By Leon Symons
A long-awaited report by Israel’s state comptroller into the threat of Hamas’ attack tunnels ahead of the Gaza war in 2014 has launched fierce criticism of prime minister Binyamin Netanyahu and his office.
Other politicians, including former defence minister Moshe Ya’alon, and military leaders also come in for some scathing criticism about events leading up to and during the war with the terrorist organisation.
The report by Yosef Shapira also makes the claim that the combined effects of the various failings may have led to the unnecessary deaths of Israeli soldiers.
The war, named Operation Protective Edge, followed a major counter-terrorism operation after the kidnap and murder of three Israeli teenagers in June, 2014.
Hundreds of suspected terrorists were rounded up in the wake of the teenagers’ killing. As that happened, Hamas launched rocket strikes on southern Israel.
The Israeli cabinet gave the go-ahead for action to respond to the rockets. However, the threat posed by the tunnels, which the report says was underestimated, assumed greater importance. The IDF’s work now was to neutralise the tunnels.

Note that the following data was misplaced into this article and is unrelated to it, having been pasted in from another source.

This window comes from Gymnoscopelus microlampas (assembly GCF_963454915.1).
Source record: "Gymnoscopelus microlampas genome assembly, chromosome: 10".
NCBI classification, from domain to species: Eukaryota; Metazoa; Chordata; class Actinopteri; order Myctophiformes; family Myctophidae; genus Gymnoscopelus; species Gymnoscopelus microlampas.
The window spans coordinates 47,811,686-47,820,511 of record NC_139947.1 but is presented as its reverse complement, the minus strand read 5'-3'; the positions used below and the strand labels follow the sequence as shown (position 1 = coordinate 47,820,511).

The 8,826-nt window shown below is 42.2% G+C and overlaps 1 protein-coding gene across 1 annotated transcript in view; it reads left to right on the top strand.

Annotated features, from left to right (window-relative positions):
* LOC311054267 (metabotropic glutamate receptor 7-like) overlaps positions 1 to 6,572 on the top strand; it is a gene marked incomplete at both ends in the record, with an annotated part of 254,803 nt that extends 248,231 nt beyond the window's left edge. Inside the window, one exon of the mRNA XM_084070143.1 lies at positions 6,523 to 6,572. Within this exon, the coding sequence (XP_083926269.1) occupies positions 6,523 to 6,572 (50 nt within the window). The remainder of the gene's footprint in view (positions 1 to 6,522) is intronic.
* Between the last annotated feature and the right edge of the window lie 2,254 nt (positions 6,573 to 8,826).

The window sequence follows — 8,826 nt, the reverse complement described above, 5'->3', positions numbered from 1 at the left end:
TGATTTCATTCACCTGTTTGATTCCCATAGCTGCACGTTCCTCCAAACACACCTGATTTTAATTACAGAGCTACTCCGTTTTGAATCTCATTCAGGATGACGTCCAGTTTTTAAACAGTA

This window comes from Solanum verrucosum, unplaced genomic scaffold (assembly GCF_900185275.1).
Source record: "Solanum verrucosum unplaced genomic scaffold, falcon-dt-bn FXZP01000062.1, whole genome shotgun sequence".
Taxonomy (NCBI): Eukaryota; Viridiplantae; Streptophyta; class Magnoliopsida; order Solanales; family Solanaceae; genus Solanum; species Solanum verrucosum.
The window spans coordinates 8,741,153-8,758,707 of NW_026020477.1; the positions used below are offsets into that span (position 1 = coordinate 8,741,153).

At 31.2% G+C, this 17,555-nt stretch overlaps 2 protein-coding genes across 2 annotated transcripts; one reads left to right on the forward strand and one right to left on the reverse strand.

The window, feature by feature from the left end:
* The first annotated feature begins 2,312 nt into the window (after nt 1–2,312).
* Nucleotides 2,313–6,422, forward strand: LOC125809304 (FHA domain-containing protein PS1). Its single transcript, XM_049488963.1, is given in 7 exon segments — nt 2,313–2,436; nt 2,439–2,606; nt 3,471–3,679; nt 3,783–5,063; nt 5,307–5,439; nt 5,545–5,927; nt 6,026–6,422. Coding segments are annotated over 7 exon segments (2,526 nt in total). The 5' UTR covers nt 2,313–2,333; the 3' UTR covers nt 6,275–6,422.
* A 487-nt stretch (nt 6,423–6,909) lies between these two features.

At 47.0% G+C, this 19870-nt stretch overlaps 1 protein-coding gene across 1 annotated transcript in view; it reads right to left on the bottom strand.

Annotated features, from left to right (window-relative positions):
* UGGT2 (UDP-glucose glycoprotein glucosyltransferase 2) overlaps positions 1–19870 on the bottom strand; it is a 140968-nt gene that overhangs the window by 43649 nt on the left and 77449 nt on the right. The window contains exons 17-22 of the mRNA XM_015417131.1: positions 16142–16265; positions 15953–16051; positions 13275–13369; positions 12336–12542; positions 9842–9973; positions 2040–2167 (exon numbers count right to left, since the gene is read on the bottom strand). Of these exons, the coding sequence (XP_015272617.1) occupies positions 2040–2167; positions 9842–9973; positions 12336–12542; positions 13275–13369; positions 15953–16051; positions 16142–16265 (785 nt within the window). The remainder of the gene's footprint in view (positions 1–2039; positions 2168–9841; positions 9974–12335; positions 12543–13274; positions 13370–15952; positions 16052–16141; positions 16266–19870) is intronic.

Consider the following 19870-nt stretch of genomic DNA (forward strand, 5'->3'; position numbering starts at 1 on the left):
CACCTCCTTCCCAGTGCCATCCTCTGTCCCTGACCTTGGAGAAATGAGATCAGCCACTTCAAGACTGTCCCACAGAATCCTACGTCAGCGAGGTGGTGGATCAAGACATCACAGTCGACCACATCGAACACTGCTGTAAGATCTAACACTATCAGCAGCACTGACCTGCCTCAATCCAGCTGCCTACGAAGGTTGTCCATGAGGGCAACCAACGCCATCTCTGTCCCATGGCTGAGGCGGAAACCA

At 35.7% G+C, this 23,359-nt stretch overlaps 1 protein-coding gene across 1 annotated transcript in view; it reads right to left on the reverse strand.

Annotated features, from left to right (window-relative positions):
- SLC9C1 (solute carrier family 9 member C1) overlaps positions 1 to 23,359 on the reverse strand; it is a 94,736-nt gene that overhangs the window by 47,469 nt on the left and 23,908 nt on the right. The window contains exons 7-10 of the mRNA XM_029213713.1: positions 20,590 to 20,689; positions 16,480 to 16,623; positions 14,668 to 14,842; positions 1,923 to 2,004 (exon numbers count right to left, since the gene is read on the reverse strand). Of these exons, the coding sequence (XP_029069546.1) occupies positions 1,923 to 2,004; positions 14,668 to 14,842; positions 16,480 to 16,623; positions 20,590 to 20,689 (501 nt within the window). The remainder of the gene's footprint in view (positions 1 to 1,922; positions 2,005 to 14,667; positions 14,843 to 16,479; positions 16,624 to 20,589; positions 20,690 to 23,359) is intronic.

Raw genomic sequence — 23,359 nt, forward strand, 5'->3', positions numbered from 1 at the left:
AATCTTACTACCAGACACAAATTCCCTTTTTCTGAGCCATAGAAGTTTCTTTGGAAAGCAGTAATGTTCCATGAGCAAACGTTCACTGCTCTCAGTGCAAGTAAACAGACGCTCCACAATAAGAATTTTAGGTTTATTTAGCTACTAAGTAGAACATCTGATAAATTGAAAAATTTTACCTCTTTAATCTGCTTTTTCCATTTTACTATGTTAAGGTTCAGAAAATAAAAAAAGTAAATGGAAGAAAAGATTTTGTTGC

Mr Shapira’s report says Mr Netanyahu failed to appraise ministers before hostilities began about the significant danger that could emerge from the tunnels, claiming that he waited until the war had started.
Mr Netanyahu has denied the accusations, asserting that he told ministers that the tunnels presented a strategic threat to the cabinet.
A considerable amount of the report’s contents have been leaked to the media, which in itself has caused another row. Education minister Naftali Bennett has been in the forefront of the critics of Mr Netanyahu, Mr Ya’alon and former IDF chief of staff Benny Gantz, who was in charge of the army during the war.
The three, together with current defence minister Avigdor Lieberman, have accused Mr Bennett of being the source of at least some of the leaks. He in turn received support from former justice minister Tzipi Livni and other cabinet ministers.
The IDF took its share of criticism, with Mr Shapira saying that there were significant gaps in military intelligence.
Mr Gantz responded by saying he would go to war again with the same intelligence as 2014.
The report has raked over coals that for many people are still burning hot.